How to Refinance a Car Loan
Looking to get out of your current car loan to a new one with a lower interest rate? Refinancing may work for you. But there are a number of steps to take first. Begin by checking refinancing requirements. Each lender has specific requirements for refinancing and if you don’t meet the requirements you don’t get the refinancing. For example, a lender may require you to have $8,000 or more remaining on your car loan and the car would need to be fewer than 10 years-old with less than 125,000 miles. Does your current lender charge prepayment penalties? You’re going to be paying off your car in full when you refinance and you are going to be hit with your original lender’s prepayment penalty when you do. This penalty will eat into any savings you gain by refinancing. So check the cost of a prepayment penalty carefully. If your current lender doesn’t charge a prepayment penalty, you’ll be able to pay off your old loan without paying a fee.
Shop Around for the Best Rate
If you find an interest rate that is lower than the one on your current loan, it is time to consider refinancing. If the interest rate is the same or higher than the interest rate that you’ve got on your current loan, you might as well hold steady with the loan you’ve got.
To get the best deal on refinancing, you’ll need to shop around. Start with your bank or credit union. You already have a relationship with them and they may be interested in offering you a refinancing deal. There are a number of online lenders that offer refinancing for auto loans as well. So take your time and do plenty of research. You’re looking for the lowest interest rate you can find.
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Check Your Credit Score
One thing every lender will look at when refinancing a car loan is the customer’s credit score. Customers with high credit scores get the lowest interest rates on their loans. If your credit score has declined since your original car loan, it may be difficult to qualify for a lower interest rate on your car loan. But on the flipside, if your credit score has improved since you bought your car, you may be able to land some attractive interest rates on a refinanced car loan.
If your credit score is low, there are things you can do to improve it. Get current on all past-due accounts and pay down debt. Both those things will help to improve your credit score.
Is your credit score lower than you expected? An error could be dragging down your credit score. Get copies of your credit report and look for errors. Taking the time to correct any errors will help to improve your credit score and put you back on track for landing a good deal on a refinancing loan.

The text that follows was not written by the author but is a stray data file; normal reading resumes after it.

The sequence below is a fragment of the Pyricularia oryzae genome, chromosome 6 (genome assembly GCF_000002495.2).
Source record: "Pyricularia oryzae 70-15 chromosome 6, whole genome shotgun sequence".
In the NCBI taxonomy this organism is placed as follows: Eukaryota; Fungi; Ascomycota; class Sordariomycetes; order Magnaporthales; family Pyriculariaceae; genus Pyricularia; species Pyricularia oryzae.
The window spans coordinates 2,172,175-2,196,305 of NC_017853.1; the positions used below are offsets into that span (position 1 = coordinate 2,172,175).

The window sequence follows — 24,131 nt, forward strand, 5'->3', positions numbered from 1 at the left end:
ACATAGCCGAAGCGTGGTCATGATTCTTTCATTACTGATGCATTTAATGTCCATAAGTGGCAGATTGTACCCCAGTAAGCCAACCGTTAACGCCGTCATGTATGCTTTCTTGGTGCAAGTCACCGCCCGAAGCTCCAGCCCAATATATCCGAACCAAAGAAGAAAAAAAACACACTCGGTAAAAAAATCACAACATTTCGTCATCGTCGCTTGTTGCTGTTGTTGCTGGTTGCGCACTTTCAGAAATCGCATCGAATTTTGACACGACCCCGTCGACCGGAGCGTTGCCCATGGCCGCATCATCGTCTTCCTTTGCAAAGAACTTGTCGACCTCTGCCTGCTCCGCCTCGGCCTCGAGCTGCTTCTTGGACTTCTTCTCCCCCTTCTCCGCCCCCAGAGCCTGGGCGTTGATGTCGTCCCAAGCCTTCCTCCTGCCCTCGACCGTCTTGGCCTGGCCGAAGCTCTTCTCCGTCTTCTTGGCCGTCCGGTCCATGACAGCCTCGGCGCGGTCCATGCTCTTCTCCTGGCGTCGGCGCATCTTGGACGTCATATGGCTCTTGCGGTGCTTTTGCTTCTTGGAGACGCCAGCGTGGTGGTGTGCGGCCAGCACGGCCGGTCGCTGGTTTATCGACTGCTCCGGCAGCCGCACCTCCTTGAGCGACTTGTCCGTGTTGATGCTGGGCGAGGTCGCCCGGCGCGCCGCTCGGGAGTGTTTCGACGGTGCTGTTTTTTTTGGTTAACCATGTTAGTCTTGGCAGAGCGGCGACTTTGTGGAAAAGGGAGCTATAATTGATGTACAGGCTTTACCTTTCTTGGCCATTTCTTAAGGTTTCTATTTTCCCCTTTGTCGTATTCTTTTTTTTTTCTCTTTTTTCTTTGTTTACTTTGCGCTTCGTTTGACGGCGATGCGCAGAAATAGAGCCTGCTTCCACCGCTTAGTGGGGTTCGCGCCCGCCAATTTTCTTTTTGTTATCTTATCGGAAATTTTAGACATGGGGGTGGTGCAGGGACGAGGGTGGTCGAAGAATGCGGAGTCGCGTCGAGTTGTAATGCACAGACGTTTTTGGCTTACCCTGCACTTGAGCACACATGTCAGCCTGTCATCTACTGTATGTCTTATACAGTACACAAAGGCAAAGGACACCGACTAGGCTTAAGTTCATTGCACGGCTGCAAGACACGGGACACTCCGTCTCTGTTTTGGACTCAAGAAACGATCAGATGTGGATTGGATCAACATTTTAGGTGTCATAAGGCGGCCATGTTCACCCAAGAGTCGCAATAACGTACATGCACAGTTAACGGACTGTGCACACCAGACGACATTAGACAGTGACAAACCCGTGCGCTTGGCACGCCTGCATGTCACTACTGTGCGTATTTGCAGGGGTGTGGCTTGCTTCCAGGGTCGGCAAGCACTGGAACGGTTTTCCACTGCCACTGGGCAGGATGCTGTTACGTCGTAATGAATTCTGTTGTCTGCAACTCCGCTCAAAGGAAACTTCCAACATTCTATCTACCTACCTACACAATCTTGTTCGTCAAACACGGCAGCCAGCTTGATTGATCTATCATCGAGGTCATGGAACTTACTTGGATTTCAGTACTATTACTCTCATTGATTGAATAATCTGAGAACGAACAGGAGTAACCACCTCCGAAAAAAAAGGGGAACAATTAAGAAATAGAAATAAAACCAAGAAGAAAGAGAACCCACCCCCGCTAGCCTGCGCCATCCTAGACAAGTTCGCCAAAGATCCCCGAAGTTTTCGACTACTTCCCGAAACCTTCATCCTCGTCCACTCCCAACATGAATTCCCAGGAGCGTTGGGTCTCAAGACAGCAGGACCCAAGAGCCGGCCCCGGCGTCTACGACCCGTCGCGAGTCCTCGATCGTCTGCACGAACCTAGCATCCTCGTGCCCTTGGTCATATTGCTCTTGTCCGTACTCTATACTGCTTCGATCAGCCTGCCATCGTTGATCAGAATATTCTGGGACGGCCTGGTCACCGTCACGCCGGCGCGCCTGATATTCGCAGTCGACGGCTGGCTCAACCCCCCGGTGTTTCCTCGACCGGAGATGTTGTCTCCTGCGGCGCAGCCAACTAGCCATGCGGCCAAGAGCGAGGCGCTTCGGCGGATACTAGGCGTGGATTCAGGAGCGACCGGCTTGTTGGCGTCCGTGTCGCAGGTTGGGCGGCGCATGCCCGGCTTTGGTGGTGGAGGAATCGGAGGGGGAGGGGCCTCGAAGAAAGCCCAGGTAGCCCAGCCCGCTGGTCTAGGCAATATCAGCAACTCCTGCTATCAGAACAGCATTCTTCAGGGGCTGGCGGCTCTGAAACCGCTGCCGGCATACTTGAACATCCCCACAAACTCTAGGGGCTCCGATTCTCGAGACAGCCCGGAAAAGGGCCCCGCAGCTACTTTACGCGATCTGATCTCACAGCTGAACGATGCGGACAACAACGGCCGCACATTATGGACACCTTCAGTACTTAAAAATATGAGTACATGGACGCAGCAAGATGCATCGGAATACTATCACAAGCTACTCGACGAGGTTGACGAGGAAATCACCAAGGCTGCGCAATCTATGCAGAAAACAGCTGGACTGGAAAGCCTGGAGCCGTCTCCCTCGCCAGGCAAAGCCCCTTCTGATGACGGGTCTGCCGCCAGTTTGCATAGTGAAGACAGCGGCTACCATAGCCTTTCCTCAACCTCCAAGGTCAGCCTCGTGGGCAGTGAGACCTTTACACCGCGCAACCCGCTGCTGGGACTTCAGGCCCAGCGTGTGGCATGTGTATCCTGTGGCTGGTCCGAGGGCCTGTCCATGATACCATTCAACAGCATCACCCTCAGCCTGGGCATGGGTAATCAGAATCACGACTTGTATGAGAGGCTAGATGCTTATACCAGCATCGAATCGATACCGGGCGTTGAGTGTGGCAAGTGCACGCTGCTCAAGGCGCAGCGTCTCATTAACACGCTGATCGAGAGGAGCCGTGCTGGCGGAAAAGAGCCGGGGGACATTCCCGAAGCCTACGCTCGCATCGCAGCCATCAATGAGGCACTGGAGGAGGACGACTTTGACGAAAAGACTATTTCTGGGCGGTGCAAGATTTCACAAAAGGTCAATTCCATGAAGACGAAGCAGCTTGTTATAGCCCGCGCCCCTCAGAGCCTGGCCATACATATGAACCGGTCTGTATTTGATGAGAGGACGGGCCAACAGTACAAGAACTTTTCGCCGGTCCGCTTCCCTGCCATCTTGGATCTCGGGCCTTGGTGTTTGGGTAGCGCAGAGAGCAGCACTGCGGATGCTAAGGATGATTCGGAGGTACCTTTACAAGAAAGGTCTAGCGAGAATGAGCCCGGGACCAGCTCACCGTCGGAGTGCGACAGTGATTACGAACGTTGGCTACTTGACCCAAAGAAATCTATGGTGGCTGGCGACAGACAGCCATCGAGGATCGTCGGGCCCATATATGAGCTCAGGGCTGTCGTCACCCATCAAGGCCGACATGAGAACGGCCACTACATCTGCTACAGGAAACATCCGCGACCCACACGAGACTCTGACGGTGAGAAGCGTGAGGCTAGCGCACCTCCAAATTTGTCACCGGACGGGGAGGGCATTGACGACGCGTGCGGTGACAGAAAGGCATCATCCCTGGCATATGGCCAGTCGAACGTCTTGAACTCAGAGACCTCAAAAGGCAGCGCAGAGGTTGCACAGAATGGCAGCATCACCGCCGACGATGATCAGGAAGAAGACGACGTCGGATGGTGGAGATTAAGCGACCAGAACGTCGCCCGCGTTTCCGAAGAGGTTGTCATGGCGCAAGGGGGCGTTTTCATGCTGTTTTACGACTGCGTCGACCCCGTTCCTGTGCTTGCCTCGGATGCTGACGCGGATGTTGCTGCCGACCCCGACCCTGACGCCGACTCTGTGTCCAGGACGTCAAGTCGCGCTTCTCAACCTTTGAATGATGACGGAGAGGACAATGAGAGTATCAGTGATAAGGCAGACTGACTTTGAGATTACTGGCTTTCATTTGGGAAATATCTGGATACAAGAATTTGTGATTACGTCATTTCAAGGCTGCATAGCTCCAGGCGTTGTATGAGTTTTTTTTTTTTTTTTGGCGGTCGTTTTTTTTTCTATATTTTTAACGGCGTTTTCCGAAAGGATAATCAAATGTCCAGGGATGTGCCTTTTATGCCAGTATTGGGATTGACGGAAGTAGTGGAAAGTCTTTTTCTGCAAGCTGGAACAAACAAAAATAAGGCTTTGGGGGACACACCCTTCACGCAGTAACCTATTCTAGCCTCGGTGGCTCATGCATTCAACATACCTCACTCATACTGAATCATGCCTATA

Review Your Income
Has your income increased or dropped since you bought your car? If your income has dropped and money is tight, you may be refinancing your car to get a lower monthly payment. If your income has dropped significantly, it may be difficult to qualify for refinancing at a lower rate or qualifying at all. But it is still worth trying. So shop around diligently until you find a deal.
Choosing Your Loan Term
Choosing a longer loan term will help to lower the monthly payment on a refinanced loan. As nice as that lower monthly payment will be, you’ll pay much more in interest charges over the life of the loan. So crunch the numbers before you choose this path.
Choosing a shorter loan term saves on interest and is a good money-saving strategy. So choose the shortest loan term that you can afford when refinancing and save money. Getting a lower interest rate and a short loan term is the ultimate way to save money on refinancing. Just make sure the amount of the refinanced loan payments fit in your family budget. You want to be able to make your refinanced loan payments without a struggle every month.
Gather Your Loan and Car Information
Ready to shop for a refinanced car loan? Gather together all the current information on your current car loan. You’ll need the name of your lender, APR, loan term, monthly payment, pay off amount and your loan number. You also will need the date you began making payments.
You’ll need other information on your car as well, including the vehicle identification number, the exact mileage and the state the car is registered in.
Once you have this information, you’re ready to shop for a refinanced auto loan.
Research and Shop Online
There’s no need to call or visit a lender in person. Refinancing an auto loan can be done online or by a mobile app. And you can find the refinancing loan information that you are looking for online as well. Lenders list loan terms and interest rates online on their websites. So you can compare terms and rates between lenders easily. Just give yourself plenty of time to review several offers. As mentioned earlier, shopping around for refinancing deals will help you land the best interest rate.
As long as you shop for your refinancing loans within a 14-day window, it won’t hurt your credit score. A dozen or more refinancing applications count as one inquiry when you do it all within a two-week window.
Look for Bonus Money
Some lenders will give a small bonus, say $200, for refinancing an auto loan from another lender. So ask about bonus money when you are researching auto refinancing deals.
Pay a Title Transfer Fee
You have a new lender when you refinance an auto loan and you will need to pay a title transfer fee. This fee varies depending on the state where you live. Your new lender may pay this fee on your behalf and add the amount of the fee on to your new final amount.
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